In this episode, Charlie talks about structures of graphs and social networks as well as applying probability to determine likely properties of social networks. In what follows, we will describe various basic properties of graph structure as well as give some techniques used in network theory.
Consider the integer points on the real number line. Between each pair of consecutive integers, put an edge. We'll consider this as a long street with each integer point as a house on the street. Suppose you start at your house (we'll call it zero). You go left with probability 1/2 and right with probability 1/2 and stop at the next house. Again, you will go left with probability 1/2 or right with probability 1/2, and so on.
Let's try to answer this problem. Let Sn denote our position after n steps. Let P(Sn=0) denote the probability that Sn is zero. Obviously, to get back to zero, we have to make exactly as many right steps as we do left steps. So, it must be the case that P(Sn=0)=0 whenever n is odd. Thus we consider only P(S2n=0). Now we are left with a counting problem:
Let T0=0. Define T1 to be the first time at which a walk hits zero, T2 to be the second time a walk hits zero, and so forth. T1 is called the first return time. I'm sure you can guess what T2 is called!
If x is a positive number smaller than 1, then
One could ask the same question in the scenario of the integer lattice on the plane (i.e. vertices at with integer coordinates and edges drawn between the four closest vertices to each point). In this scenario we have 1/4 probability of going up, down, left, or right. With regards to returning home, it turns out that after computing P(S2n = 0) and doing some algebra the above argument is enough to answer the question affirmatively. However, if we do the same thing on a 3 dimensional grid of points in space with 1/8 probability of going in any direction, the probability of returning to the same point twice is ZERO! So you can find your way home with your eyes closed, and yet a a blinded bird would not be so lucky!
Kolmogorov (1903-1987) was a mathematician from the former Soviet Union. Among a number of major accomplishments in his career, he revolutionized the study of probability. He falls into a mathematical pedigree (where one thinks of their adviser as their mother or father) of superstars from the field of analysis including Carl Gauss, Karl Weierstrass, Dimitri Egorov, and Nikolai Luzin.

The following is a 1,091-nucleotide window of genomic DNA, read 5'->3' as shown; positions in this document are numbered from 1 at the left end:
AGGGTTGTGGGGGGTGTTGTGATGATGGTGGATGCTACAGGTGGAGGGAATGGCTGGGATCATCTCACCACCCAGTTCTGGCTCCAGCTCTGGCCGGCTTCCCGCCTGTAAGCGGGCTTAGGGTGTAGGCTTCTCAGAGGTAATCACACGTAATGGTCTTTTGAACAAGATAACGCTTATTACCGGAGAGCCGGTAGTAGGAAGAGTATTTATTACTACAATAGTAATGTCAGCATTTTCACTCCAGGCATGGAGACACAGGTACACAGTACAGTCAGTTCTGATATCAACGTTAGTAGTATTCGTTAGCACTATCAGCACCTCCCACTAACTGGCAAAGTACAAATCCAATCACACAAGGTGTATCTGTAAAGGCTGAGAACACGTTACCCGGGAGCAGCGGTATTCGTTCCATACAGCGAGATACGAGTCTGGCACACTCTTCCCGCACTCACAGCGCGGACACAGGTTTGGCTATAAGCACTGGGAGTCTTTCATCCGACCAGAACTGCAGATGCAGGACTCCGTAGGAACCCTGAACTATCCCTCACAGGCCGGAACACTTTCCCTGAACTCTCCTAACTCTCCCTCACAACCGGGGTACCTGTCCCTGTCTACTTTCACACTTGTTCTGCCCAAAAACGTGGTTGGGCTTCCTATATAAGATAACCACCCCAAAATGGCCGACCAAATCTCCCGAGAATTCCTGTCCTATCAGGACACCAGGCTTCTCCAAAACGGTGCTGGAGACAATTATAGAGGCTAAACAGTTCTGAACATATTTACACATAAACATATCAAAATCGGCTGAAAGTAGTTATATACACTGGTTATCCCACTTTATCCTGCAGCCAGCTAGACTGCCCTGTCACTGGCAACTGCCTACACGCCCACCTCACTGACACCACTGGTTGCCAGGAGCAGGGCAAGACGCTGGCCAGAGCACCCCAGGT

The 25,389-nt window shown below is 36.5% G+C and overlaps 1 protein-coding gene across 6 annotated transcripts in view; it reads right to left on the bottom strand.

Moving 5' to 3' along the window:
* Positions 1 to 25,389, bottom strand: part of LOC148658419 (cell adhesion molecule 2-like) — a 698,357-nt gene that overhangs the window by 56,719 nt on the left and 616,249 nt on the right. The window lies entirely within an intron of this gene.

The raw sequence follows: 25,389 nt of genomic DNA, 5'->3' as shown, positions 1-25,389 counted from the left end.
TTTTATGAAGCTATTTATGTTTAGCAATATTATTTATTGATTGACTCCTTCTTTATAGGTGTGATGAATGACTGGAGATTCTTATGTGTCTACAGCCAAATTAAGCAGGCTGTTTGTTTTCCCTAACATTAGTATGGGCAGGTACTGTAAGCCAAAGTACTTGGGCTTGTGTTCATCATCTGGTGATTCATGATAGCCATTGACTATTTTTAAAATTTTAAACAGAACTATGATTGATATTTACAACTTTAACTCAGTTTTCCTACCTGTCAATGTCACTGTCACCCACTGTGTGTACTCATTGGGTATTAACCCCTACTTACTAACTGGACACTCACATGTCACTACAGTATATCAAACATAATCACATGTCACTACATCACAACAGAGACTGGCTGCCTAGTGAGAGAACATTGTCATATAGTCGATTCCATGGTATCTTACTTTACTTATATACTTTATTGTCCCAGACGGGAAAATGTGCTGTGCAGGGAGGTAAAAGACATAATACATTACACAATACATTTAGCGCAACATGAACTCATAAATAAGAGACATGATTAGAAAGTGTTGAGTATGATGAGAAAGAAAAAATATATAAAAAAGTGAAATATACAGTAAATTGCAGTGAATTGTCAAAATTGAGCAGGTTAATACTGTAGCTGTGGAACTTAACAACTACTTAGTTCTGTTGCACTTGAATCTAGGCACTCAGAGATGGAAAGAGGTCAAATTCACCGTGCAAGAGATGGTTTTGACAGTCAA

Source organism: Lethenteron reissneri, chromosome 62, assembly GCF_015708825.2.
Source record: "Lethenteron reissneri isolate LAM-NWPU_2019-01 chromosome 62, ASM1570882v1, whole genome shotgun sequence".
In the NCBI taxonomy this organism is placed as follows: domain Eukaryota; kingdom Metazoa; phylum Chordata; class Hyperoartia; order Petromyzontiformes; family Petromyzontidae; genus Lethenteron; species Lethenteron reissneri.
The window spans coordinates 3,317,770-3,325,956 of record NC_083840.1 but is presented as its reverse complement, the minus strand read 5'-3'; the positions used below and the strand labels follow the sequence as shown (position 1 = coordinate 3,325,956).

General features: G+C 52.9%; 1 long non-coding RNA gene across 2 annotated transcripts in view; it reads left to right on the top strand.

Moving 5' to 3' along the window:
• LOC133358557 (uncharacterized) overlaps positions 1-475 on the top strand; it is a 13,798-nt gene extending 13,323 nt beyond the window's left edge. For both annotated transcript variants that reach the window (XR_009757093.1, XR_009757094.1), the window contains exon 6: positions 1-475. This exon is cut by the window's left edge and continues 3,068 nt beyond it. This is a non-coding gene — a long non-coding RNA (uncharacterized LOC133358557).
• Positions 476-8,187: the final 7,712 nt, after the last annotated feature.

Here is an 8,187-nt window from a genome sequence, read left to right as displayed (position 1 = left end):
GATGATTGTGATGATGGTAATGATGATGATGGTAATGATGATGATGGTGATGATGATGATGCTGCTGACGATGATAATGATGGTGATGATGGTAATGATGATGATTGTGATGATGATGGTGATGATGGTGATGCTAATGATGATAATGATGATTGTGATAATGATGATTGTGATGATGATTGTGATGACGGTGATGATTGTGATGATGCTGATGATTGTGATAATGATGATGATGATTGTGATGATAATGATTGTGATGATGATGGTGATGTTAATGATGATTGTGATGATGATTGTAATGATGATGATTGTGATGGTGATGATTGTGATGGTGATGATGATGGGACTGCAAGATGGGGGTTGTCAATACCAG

Kolmogorov's 0-1 Law is a very general statement, but in many cases the statement is completely obvious. The idea is as follows. Suppose we have an infinitely long sequence of independent experiments (the probabilistic term is a sequence of independent random variables). Consider an event which is independent of any finite number of the first experiments. Such an event is called a tail event because it is basically unaffected by the first n terms for any n. Kolmogorov's 0-1 Law says that any tail event has either probability 0 or 1 but no value in between!
Suppose we have a sequence of independent experiments which randomly output an integer 0 through 9. We could ask the question of what the probability of the sequence converging is. That is, with what probability should we expect the sequence to have an infinite string of 0s,1s,2s, etc. Now obviously this has probability zero since the probability of a string of any digit of length n is (1\10)n which tends to zero for large n. The Kolmogorov 0-1 Law tells us that this probability is either 0 or 1, though it does not tell us which one it is.
Before you come to the conclusion that the above example is uninteresting, consider what its implication is.
Even though the Kolmogorov 0-1 Law gives only two possible probabilities for tail events, it is often incredibly difficult to determine whether a particular event has probability 0 or 1. The following discussion elaborates on this.
We again consider the integer points of the plane. Now, instead of putting an edge between nearest neighbors, we do something slightly different. With probability p (some number between 0 and 1) we put an edge between two nearest neighbors and don't put an edge between them with probability 1-p. This will construct a subgraph of the integer lattice with some degree of randomness, so the term random graph seems appropriate (although a general random graph need not be a subgraph of the integer lattice).
We can ask whether or not there is an infinitely long path in this randomly drawn graph. The Kolmogorov 0-1 Law says that this happens either with probability 0 or probability 1. For p=0, this must have probability 0 since we never draw any edges at all. For p=1, this must have probability 1 since we draw the integer lattice. So for some value pc, we find that there no infinitely long paths for values strictly less than pc and there are always infinitely long paths for values strictly greater than pc. The particular value pc is on the boundary between the two, so a separate argument would be required to determine whether there are or are not infinitely long paths at p = pc. The value pc is called the critical probability. The set smaller values of p is called the subcritical phase, and the set of larger values of p is called the supercritical phase.
That's all well and good, but what is pc? For any particular value of p, we know with probability 0 or 1 that there is a path of infinitely long length. However, it is very difficult to determine which it is! For the question in the plane, it is known that pc=1\2. However, the value of pc is not known for the analogous question in 3 dimensions.
For a longer description of percolation, Harry Kesten - a former professor of Cornell University - wrote an article in the Notices of the AMS describing percolation. You can find it here.